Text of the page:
The Maritime History of the Great Lakes
Oswego Advertiser & Times (Oswego, NY), Saturday, Oct. 1, 1870

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Walk About Town

Emerging from our abode, we direct our steps up Water street, to note the general progress of the week. Evidences of the destructive violence of the equinoctial, which occurred at about 4 o'clock Wednesday morning, are apparent on every hand. Mrs. O'Shaughnessy, who had an entire front of her establishment demolished by the raging elements, laments the loss of a beautiful plaster cast of a man with a clock in his stomach. It had been in the family for some generations, and in the present distracted state of Italian art, could not well be replaced.

The residents of this street are essentially literary. We notice large numbers perusing copies of the Press upside down. The circumstance denotes commendable liberality in promoting the literary tendency of the people.

We arrive at the bridge in time to witness the novel operation of swinging the draw. A vessel is down by the pier and will be up in an hour or two. We secure a seat on one of the lumber piles on the bridge, commanding a fine view of the lake and surrounding country. A fine opportunity is here afforded to note the progress of our increasing population. The inefficiency of the census takers is painfully apparent. A report of the Palladium informed us that he had frequently counted twenty-five or thirty thousand people waiting at the bridge draw. `The crowd while the hour pleasantly discussing gossip and religious matters while a score or two are sitting around playing draw poker, while ever and anon the animation of the scene is enlivened by the blowing up of a tug here and there in the harbor, the roistering multitude merrily dodging the shower of scrap iron, old smoke-stacks and coarse coal.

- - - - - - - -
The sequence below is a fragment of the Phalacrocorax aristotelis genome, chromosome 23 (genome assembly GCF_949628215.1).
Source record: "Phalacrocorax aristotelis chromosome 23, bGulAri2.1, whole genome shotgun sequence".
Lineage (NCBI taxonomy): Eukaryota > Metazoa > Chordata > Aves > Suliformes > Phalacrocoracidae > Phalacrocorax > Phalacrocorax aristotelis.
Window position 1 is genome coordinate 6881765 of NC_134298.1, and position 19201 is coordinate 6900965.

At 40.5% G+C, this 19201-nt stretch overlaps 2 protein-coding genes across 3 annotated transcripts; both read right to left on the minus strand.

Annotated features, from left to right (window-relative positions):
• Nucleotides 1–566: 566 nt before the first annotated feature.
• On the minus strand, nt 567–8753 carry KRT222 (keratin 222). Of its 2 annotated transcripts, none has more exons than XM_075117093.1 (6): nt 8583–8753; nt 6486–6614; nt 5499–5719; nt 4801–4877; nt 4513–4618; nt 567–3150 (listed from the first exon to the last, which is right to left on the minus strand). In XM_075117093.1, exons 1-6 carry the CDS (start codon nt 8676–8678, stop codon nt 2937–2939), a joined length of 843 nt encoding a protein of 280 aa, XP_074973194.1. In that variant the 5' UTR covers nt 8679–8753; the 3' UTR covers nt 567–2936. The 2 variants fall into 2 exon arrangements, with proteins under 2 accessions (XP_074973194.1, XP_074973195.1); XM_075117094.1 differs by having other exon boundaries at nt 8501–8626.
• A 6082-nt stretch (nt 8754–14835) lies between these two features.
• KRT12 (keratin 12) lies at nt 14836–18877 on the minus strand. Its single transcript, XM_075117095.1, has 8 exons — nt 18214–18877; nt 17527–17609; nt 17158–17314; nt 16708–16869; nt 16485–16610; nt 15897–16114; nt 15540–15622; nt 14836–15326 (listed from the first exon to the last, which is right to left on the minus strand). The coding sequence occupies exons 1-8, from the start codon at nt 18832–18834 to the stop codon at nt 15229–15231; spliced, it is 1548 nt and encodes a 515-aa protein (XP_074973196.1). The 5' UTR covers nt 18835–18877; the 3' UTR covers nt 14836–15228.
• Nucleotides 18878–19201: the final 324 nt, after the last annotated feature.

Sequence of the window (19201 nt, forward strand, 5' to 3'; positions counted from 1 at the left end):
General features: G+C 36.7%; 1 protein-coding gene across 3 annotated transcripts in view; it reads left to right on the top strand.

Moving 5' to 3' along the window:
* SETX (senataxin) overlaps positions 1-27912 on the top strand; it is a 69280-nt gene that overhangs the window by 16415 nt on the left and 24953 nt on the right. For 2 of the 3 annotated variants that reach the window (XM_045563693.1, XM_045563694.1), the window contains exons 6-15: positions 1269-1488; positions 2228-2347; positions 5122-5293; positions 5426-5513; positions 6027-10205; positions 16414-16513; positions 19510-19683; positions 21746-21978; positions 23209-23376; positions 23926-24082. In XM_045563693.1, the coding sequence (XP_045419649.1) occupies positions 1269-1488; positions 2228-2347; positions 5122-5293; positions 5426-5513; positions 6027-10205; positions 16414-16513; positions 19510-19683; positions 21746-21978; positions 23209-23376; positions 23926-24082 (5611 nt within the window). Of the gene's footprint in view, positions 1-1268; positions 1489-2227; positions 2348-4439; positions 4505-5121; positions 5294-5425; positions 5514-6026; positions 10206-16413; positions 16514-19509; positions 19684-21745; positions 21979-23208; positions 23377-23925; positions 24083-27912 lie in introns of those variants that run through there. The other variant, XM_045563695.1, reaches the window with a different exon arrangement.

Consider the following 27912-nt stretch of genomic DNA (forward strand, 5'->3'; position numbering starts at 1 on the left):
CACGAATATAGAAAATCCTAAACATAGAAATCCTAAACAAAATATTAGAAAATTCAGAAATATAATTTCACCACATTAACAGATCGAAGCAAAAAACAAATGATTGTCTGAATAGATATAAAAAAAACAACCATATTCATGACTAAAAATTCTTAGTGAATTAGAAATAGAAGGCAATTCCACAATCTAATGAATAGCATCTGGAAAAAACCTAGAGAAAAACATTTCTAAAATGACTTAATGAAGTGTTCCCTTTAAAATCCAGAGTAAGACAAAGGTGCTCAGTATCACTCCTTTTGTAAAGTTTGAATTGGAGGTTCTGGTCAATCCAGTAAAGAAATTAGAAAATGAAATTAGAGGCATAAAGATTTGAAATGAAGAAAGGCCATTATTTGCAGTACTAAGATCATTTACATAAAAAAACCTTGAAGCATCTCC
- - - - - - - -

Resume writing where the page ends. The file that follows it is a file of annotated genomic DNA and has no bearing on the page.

We notice the presence of our celebrated townsman, William Allen, Esq., the great American rescuer, pursuing his accustomed pastime of rescuing children from watery graves. he hauls out eight or ten during period of the delay. The number was below his usual average, having been called away several times by reports of disasters in other localities and to capture a half dozen runaway teams in various parts of the city.

Later in the evening we conclude to make the passage by the upper bridge, and arrive in time to observe the crossing restored at the lower one.

Dodging a train of cars coming round the corner on one of the side tracks on the east side, our attention is attracted by a man turning a crank. We are disappointed in finding that it is not a hand organ, but an apparatus for manufacturing peanuts. This is a new branch of industry developed in the city. These nuts are associated with the fondest recollections of boyhood's sunny hours. They differ from the chestnut in various properties, and are a wholesome diet. Home enterprise should be encouraged by an enlarged consumption of peanuts.

We notice the closing of the baseball season. The thought causes a choking emotion; the summer with all of its beneficent blessings is passing away.

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Saturday, Oct. 1, 1870
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Richard Palmer
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Public domain: Copyright has expired according to the applicable Canadian or American laws. No restrictions on use.
Maritime History of the Great Lakes
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Oswego Advertiser & Times (Oswego, NY), Saturday, Oct. 1, 1870